The image of Hong Kong media tycoon Jimmy Lai in handcuffs as two hundred police officers raid the offices of his Apple Daily newspaper, symbolises yet another brazen attack on Hong Kong’s rapidly evaporating civil liberties – and a death knell for press freedom. As the last Governor of Hong Kong Lord Patten said yesterday, “this is the most outrageous assault yet on what is left of Hong Kong’s free press” and represents “another large step towards turning Hong Kong into a replica of Beijing’s police state.”
For decades, Mr Lai, 71, has been one of Hong Kong’s most high-profile champions of democracy and is a frequent participant in peaceful protests. His paper Apple Daily has long been the only mass circulation, pro-democracy Chinese language newspaper in the city. It was, simply, the final bastion of a free press.
Last year he met US Vice-President Mike Pence and Secretary of State Mike Pompeo to draw international attention to the erosion of freedoms in Hong Kong, and in 2020 he was has already been arrested twice on charges of illegal assembly. But his arrest yesterday – his first under Hong Kong’s new draconian national security law – takes Beijing’s campaign against this courageous entrepreneur to a whole new level. Facing charges of collusion with foreign political forces, which could carry a life sentence, he is accused by Chinese state media of “instigating hatred, spreading rumours and smearing Hong Kong authorities and the mainland for years”.
What is even more sinister is that two of Mr Lai’s sons were also arrested, as well as senior executives of his media company Next Digital, while journalists in the Apple Daily newsroom were harassed and threatened.
Former Washington Post correspondent Keith Richburg, now director of the University of Hong Kong’s Journalism and Media Studies Centre, said he has never seen a raid of a newsroom like this before, even in some of the world’s most authoritarian states. He told RTHK that yesterday was “the day press freedom officially died. It didn’t die a natural death. It was killed. It was killed by Beijing, Carrie Lam and Hong Kong police.”
The Foreign Correspondents Club of Hong Kong agreed, saying: “The arrests, and the raid on the newsroom, are a direct assault on Hong Kong’s press freedom and signal a dark new phase in the erosion of the city’s global reputation.”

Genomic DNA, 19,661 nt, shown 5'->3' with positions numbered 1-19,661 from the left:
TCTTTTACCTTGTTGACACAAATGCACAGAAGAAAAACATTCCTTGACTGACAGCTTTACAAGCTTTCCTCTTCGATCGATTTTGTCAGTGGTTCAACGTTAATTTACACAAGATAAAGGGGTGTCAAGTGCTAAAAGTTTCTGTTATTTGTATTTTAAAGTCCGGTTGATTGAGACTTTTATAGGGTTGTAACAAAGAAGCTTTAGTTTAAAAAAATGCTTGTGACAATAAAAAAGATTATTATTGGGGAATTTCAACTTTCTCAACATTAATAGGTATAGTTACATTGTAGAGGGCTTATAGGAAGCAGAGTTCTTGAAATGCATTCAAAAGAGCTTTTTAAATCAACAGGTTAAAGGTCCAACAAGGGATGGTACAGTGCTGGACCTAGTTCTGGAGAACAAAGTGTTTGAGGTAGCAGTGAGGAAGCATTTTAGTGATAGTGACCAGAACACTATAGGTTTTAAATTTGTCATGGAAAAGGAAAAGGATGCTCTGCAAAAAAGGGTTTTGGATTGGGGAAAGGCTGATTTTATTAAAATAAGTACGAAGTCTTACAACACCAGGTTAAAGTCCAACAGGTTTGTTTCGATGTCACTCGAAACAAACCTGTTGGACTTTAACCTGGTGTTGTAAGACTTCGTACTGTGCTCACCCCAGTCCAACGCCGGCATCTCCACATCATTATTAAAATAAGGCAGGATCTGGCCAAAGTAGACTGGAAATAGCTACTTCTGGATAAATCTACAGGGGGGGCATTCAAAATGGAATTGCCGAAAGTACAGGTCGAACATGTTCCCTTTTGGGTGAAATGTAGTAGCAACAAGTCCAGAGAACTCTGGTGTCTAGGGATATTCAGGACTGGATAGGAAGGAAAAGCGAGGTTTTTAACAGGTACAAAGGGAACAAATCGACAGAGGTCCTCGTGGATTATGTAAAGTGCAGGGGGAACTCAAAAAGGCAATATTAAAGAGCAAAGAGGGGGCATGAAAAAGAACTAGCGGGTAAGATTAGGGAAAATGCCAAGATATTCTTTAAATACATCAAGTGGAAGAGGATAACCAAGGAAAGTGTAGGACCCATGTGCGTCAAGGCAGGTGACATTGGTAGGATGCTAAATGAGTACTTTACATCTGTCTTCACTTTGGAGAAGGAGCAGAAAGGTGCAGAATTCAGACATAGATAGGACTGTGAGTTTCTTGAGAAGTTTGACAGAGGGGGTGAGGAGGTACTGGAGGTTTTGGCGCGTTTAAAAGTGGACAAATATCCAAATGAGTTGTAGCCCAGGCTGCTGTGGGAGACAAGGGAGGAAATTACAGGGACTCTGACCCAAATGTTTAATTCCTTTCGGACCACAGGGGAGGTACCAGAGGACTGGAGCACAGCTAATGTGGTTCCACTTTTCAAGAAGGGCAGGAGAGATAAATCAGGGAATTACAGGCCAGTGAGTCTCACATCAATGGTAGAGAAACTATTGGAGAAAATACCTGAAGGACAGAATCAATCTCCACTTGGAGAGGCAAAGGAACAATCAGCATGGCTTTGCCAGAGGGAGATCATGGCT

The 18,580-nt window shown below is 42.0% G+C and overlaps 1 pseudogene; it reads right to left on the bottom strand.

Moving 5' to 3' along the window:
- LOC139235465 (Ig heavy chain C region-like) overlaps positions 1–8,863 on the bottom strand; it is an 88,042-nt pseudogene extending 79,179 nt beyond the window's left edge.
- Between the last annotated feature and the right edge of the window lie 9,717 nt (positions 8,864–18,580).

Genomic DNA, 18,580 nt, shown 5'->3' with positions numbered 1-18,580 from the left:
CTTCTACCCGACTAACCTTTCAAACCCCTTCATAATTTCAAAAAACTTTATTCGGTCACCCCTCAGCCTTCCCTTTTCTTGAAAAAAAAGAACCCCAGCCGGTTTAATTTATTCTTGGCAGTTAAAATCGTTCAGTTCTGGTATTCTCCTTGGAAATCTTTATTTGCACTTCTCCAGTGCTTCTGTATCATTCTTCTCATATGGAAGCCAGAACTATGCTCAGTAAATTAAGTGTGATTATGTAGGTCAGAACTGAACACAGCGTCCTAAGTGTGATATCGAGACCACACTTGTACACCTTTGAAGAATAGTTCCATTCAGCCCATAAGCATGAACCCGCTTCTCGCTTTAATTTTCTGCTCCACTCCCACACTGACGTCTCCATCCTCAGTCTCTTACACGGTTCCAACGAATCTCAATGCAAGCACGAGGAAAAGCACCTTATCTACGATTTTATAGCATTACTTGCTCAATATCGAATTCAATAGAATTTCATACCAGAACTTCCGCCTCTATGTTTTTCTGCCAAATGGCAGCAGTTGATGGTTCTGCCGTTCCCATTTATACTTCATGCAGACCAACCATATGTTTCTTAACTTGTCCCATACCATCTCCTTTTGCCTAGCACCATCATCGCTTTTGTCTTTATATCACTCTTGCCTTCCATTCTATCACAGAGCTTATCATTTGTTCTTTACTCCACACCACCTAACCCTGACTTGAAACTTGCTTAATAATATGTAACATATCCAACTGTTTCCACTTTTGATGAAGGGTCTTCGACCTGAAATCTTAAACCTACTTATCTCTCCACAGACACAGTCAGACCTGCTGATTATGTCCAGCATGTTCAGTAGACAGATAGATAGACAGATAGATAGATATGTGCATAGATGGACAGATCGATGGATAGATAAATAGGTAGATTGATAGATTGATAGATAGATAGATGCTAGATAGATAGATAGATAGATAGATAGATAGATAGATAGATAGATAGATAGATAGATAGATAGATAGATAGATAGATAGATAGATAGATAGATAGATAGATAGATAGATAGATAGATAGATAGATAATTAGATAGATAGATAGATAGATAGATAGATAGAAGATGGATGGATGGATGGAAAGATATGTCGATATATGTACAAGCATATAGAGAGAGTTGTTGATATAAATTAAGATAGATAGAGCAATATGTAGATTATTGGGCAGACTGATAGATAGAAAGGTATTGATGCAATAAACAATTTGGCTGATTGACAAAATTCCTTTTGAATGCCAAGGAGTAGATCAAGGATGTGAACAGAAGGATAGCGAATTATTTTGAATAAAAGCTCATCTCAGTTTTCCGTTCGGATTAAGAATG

The police crackdown yesterday did not only hit Apple Daily. A freelance reporter for Britain’s ITN, Wilson Li, was among others arrested, as was prominent young activist Agnes Chow, accused of “inciting secession”. The new national security law, imposed on Hong Kong by Beijing on July 1st, means trials can be conducted in secret, by Beijing-appointed judges and even potentially held across the border in mainland China.
The world – and Britain in particular – must respond rapidly and robustly to this further escalation in Beijing’s dismantling of Hong Kong’s freedoms.
First, it must be made clear that the eyes of the world are on each and every one of those arrested, to ensure as far as possible that they are not mistreated. Unambiguous demands for their immediate release must be made, and promptly.
But we ought to know by now that Beijing is unlikely to respond to mere statements. Concrete pressure is needed.
Britain and other like-minded allies must now follow the United States in imposing targeted Magnitsky sanctions against Hong Kong’s Chief Executive Carrie Lam, other senior Hong Kong government and police officials and Chinese Communist Party leaders.
British expatriate police officers serving in the Hong Kong police should not be immune from international accountability. Those who have been responsible for or complicit with human rights violations over the past year – and the enforcement of this draconian law that is in breach of the Sino-British Joint Declaration – must be held accountable. Britain should consider what measures could be taken against their assets in the United Kingdom – and support should be given to an initiative led by Hong Kong Watch Fellow Luke de Pulford to pursue a private prosecution against them.
Efforts should also be stepped up at the United Nations. Hong Kong needs the scrutiny of this world body. A UN special rapporteur for human rights in Hong Kong and a UN special envoy should be appointed to ensure that the intensification in repression in Hong Kong is monitored, reported and brought to light. If there is one thing that the butchers in Beijing hate most, it is the glare of daylight on their dark deeds.
As a former journalist who began his career in Hong Kong just after the handover, I understand the importance of press freedom. It is a litmus test of freedom itself, and when it is under assault, it means any last vestiges of liberty are gone.
The world should focus on doing everything possible to stop the destruction of Hong Kong’s freedoms. But we must also prepare for the fact that life is becoming intolerable in what was once one of Asia’s freest cities, and be ready to help those who need to get out. Like-minded countries should coordinate an international lifeboat rescue package, to ensure that between us we welcome those who need a place of sanctuary.
This is no longer just a fight for Hong Kong’s freedoms. Beijing has declared an all-out assault on freedom itself, and if it is allowed to get away with it, it will not stop with Hong Kong. Taiwan is in its sights, and our own freedoms will be next.
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